From the ASLO Aquatic Science Policy Report
In the continuing assault on social science funding at NSF, the chair of the House Science Committee, Rep. Lamar Smith (R-TX) requested on April 25 that NSF provide “access to the scientific/technical reviews and the Program Officers Review Analysis” of five projects awarded funding through the social sciences directorate of the agency. The request regarding these “studies of interest” drew immediate response from Smith’s democratic counterpart on the committee, ranking member Eddie Bernice Johnson, also from Texas. In her response, Johnson notes that the system of peer review at NSF has been considered “the gold standard for how scientific proposals should be judged and funded” for decades. Johnson cautioned that Smith is venturing into new territory as chair by going after specific grants: “Interventions in grant awards by political figures with agendas, biases, and no expertise is the antithesis of the peer review processes. By making this request, you are sending a chilling message to the entire scientific community that peer review may always be trumped by political review.”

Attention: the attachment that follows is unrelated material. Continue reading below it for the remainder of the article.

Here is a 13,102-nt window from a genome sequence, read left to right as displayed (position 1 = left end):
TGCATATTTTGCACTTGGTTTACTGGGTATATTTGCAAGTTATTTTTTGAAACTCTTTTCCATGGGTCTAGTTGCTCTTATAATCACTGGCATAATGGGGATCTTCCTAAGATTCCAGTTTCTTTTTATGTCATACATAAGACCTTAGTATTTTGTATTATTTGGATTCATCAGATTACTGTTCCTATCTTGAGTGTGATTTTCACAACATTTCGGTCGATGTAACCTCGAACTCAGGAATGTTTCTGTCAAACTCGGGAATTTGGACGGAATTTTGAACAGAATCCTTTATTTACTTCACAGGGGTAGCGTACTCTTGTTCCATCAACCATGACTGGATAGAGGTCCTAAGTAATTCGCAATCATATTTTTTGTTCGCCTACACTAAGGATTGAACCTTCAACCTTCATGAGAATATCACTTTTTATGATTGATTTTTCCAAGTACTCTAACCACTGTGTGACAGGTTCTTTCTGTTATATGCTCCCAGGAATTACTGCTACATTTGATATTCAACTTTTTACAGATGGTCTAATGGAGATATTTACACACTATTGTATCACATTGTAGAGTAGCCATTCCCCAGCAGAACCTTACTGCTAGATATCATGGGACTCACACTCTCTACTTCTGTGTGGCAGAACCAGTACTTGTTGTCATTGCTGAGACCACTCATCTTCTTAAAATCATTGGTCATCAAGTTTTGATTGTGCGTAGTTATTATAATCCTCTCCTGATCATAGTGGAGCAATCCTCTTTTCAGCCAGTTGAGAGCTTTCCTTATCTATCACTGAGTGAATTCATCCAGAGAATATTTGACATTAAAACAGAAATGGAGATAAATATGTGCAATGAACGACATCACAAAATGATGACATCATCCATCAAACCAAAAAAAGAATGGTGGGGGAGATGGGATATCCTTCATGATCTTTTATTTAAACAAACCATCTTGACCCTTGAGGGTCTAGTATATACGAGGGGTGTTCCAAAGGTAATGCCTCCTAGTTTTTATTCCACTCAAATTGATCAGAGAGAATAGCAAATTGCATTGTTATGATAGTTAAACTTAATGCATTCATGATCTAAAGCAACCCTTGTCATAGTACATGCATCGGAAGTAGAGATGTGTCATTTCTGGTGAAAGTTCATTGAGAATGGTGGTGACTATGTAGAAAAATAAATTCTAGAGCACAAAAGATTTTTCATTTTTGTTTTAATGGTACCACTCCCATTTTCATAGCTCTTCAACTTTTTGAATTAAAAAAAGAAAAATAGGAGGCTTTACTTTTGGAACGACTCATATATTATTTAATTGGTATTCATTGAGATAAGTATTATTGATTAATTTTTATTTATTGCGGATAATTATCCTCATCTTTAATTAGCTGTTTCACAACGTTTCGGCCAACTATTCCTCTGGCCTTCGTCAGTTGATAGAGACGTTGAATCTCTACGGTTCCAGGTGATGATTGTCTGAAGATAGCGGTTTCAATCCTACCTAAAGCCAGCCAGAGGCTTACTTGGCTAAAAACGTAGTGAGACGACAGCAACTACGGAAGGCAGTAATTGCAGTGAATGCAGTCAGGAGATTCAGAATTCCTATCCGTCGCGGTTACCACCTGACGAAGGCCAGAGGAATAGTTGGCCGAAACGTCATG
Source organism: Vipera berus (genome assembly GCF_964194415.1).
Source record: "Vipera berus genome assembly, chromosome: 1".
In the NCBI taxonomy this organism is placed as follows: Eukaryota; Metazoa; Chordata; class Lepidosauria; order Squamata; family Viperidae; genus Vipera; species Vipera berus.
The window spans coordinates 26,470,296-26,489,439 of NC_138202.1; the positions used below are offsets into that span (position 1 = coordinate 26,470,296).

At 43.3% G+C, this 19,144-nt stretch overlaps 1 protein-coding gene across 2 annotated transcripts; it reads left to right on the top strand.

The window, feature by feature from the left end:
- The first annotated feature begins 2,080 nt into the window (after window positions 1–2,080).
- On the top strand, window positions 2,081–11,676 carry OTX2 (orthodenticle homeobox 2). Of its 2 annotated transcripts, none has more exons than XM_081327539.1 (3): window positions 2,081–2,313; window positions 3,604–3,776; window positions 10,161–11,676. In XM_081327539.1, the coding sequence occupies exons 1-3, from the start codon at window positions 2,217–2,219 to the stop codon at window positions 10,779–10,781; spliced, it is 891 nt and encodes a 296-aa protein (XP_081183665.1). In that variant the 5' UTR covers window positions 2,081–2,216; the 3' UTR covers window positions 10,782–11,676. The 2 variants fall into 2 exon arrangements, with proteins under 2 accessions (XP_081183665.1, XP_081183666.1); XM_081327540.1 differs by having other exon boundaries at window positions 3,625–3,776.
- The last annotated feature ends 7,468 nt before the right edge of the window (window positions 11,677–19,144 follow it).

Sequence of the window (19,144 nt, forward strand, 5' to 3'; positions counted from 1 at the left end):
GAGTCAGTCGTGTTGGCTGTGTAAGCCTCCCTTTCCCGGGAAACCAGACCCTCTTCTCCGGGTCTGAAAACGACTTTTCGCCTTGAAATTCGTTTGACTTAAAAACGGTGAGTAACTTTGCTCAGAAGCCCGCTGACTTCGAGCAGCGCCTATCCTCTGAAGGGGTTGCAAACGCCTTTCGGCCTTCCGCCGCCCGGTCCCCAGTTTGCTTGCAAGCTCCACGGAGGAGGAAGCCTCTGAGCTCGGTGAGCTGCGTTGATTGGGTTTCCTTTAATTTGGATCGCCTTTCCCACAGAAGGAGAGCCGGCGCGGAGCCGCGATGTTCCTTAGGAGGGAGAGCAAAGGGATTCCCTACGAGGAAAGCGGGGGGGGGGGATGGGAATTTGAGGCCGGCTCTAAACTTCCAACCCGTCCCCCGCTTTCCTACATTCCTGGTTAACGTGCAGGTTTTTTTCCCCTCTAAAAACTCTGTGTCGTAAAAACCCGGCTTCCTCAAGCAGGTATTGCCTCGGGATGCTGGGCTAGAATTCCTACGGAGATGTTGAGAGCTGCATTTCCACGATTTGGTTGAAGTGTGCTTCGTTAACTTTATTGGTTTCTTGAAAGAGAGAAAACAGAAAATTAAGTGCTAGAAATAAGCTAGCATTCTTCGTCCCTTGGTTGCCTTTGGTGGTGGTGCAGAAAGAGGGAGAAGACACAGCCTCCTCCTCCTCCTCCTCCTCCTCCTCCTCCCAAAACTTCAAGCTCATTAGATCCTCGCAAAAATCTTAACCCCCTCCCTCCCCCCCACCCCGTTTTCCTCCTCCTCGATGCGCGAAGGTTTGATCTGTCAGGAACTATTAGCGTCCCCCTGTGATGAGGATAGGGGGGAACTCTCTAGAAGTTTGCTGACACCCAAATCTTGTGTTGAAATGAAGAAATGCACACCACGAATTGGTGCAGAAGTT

On April 29, President Obama vowed to uphold the peer review system in an address to the National Academy of Sciences. “I will keep working to make sure that our scientific research does not fall victim to political maneuvers or agendas that in some ways would impact on the integrity of the scientific process. That’s what’s going to maintain our standards of scientific excellence for years to come.”
Obama’s remarks foreshadowed the eventual response to Smith from NSF, which was essentially “no.” On May 15, the agency responded to Smith saying they would not release the requested material in order to maintain the confidentiality of the peer review system. As Chairman Smith continues work on the High Quality Research Act, it is likely the issue will continue to play out in Washington.